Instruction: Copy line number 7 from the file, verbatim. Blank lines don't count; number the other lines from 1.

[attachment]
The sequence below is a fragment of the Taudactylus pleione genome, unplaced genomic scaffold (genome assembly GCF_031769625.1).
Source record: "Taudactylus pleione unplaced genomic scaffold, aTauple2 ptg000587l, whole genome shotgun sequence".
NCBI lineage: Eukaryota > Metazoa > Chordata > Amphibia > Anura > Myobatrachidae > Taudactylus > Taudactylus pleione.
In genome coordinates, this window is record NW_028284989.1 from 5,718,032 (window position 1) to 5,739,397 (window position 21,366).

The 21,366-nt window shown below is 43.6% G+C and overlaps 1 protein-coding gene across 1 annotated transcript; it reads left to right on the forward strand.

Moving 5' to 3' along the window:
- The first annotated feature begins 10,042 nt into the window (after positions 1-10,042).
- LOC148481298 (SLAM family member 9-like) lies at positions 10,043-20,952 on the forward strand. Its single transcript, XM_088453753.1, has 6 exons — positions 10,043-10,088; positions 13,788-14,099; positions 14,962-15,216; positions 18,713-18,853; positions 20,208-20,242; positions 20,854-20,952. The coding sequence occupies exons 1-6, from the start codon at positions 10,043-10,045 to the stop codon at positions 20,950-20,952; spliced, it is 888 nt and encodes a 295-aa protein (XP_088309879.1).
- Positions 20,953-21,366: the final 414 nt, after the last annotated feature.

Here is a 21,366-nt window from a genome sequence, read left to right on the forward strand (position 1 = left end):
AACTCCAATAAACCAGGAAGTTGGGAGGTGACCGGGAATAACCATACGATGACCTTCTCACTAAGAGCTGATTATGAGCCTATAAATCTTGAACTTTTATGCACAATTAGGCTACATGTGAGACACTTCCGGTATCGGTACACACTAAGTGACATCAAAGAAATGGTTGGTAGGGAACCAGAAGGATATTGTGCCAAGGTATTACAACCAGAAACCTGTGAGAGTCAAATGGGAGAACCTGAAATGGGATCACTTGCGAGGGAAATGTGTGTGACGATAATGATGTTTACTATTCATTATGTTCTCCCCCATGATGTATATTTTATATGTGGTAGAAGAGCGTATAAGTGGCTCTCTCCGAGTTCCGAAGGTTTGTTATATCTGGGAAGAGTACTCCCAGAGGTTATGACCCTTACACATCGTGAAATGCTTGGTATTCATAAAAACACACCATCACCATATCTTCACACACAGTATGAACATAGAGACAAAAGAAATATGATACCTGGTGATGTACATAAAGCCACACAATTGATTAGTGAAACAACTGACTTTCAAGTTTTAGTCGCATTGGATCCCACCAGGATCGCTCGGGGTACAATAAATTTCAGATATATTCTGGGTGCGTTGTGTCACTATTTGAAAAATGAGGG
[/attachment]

- The first annotated feature begins 10,042 nt into the window (after positions 1-10,042).